This is the proof coin front and back. It has an extra shine to it above the uncirculated one. Until March 19 you can order this proof one for the uncirculated price.
You might think it is a special code to actually buy one of these, or that you have to send email to buy one, but this middle link clicks you out to the US Mint to buy the coins.
$10 from the purchase goes directly to the National Infantry Museum and Soldier Center in Columbus Georgia.
It is a 100 million dollar project that is really worth the trip if you can make it out there. This is a 3D lifesized exibit called “The Last 100 Yards” that covers all of the US major conflicts including the desert wars of today.
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This is the uncirculated coin on the US Mint website info page. It apparently lacks a level of polishing that the proof coins get.
http://www.nationalinfantrymuseum.com/The old saying that “it’ll take an act of congress to get this done” sometimes actually works out. The 2008 110th US Congress approved a special silver dollar to be minted commemorating the US Infantry, and this weekend it finally came out. Now through March 19 they are $5 off the list price of $54.95 for proof coins, and $49.95 for uncirculated coins. They will only be minted in 2012, and the US Mint is authorized to make up to 350,000 of them, at the mint in West Point, NY. According to the downloadable PUBLIC LAW 110–357—OCT. 8, 2008, they are 90% silver and 10% copper.
The nice thing about the coin is that $10 of the “numismatic surcharge” (this is a $1 legal tender coin for fifty bucks) goes to the National Infantry Museum and Soldier Center, located in Columbus, Georgia, right next to Fort Benning. They are carrying a $10,000,000 debt service on the $100,000,000 museum, and this will help them set up a long term plan to finance the operation of the project that has no admission fee and is open year round. It is quite a place. We were there for an event with the United States Army Marksmanship Unit a couple years ago, and it is a massive and impressive place, dedicated to maintaining the history of the legacy of the US Infantry. They also run programs year round for soldiers, and it even has an IMAX theater. If you can get over there, the National Infantry Museum is well worth the trip.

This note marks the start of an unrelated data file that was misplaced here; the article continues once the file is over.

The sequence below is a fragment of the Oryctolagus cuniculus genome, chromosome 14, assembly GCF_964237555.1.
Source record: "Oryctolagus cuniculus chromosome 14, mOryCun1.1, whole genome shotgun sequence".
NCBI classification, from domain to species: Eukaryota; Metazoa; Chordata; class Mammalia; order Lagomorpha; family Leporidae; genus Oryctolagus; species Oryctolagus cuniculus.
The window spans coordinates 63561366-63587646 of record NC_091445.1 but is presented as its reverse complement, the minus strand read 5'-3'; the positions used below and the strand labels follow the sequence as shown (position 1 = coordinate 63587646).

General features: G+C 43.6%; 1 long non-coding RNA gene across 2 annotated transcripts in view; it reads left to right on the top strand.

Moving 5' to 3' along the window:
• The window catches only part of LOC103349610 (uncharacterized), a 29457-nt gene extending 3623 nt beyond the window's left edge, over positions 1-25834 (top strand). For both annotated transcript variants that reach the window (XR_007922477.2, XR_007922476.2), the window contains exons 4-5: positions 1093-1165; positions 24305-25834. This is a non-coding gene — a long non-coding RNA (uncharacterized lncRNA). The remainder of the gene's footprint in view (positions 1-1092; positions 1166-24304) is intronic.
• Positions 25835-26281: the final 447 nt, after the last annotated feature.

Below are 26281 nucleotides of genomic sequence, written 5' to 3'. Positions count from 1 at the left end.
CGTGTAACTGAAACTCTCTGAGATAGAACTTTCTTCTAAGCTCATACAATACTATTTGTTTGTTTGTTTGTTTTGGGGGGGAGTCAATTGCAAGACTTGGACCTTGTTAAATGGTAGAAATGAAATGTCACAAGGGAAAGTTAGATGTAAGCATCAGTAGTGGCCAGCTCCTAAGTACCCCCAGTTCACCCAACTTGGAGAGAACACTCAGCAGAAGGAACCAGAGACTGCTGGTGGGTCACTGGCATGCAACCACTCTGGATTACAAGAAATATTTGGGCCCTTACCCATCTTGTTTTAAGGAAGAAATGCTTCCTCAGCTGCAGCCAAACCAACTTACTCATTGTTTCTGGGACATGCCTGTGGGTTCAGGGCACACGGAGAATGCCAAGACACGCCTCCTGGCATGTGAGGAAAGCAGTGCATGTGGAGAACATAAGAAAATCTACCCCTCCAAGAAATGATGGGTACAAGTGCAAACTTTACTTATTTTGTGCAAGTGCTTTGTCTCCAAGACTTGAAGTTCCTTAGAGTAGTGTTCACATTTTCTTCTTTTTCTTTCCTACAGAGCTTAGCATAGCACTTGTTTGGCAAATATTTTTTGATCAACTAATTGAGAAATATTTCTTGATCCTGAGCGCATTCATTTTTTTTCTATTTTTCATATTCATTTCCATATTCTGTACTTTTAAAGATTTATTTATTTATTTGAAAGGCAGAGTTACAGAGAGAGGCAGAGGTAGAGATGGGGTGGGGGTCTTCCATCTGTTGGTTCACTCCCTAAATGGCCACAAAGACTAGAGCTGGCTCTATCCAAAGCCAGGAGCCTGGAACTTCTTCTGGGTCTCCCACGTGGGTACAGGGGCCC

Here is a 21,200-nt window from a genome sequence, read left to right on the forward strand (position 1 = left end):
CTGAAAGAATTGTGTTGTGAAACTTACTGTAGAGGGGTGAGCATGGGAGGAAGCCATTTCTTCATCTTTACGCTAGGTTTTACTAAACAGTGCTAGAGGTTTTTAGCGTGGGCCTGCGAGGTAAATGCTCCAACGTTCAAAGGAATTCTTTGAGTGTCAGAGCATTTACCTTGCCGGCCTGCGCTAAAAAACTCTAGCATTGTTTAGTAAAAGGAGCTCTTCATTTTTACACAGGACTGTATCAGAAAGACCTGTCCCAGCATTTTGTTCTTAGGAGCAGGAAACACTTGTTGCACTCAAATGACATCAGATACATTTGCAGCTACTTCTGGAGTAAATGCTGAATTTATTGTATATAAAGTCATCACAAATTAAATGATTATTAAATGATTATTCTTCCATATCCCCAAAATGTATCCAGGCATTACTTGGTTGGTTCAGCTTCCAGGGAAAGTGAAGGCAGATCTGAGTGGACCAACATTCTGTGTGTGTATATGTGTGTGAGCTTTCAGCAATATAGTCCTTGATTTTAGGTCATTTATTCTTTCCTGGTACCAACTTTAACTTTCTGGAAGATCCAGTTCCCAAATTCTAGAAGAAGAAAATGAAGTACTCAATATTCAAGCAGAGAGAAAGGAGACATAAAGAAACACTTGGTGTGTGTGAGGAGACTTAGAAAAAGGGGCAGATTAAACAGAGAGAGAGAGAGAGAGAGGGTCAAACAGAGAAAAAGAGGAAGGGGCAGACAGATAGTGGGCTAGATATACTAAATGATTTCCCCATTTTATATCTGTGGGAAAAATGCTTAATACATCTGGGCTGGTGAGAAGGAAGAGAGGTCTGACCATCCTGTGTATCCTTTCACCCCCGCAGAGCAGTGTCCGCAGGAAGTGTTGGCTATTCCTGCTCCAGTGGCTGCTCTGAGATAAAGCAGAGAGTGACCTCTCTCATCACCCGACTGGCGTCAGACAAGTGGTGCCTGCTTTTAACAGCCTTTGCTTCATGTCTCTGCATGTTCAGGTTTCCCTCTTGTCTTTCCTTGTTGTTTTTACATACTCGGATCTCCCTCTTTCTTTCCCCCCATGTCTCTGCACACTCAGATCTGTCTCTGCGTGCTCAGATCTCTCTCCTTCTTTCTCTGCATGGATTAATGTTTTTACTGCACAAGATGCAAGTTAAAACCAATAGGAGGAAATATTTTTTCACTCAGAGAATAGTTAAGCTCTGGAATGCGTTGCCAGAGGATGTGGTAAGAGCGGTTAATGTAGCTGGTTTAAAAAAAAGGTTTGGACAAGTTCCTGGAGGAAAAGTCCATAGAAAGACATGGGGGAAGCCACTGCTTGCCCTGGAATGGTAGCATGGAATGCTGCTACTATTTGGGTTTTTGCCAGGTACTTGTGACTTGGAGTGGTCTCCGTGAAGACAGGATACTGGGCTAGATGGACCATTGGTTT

The design of the coin itself was a fantastic choice I think. It shows an infantry soldier with a modern style helmet carrying a full sized M16 with a carry handle calling backwards for others to follow. For one picture meant to memorialize generations of US Infantry, I think they did a pretty good job. The museum itself has a huge 3D exhibit to all of the major conflicts, up through the desert wars, and that they put a modern soldier on this coin is a testament to our current warriors out there. To me it says that no generation of US Infantry Soldier stands for the Infantry legacy more than our guys out there today. The back has crossed percussion muskets, or possibly rifles (they aren’t so detailed that you can tell), which is the insignia for the US Infantry. It seems like a nice coin to have on the mantel and considering what you get for fifty bucks these days, not so expensive. Gift boxes are $5.95 per coin, and there is a flat $4.95 shipping per order.
Note that as you see here in the picture with the red letters and arrow, it is a little confusing how to order these things on the museum website. It appears almost like you have to email them to find out how to order. You don’t fortunately. If you scroll to the bottom, the middle image of the coin jumps you out to the US Mint website where you can order the coins directly from them. The delivery time is 1-2 weeks but there is an expedited option if you need them sooner.
On GunsAmerica we don’t cover this kind of thing much, but how often does something like this come along? We figured that most of our people would want to know, and considering that our active mailing list is currently over 600,000, these could sell these out in a week. You just never know what the response is going to be to anything until you try. We went in and bought some to give as gifts before this email goes out just in case. 350,000 may sound like a lot, but the coin collectors will be buying as many as they can get their hands on. Better to be safe than sorry if you want one, so don’t procrastinate. Once they are gone they are gone.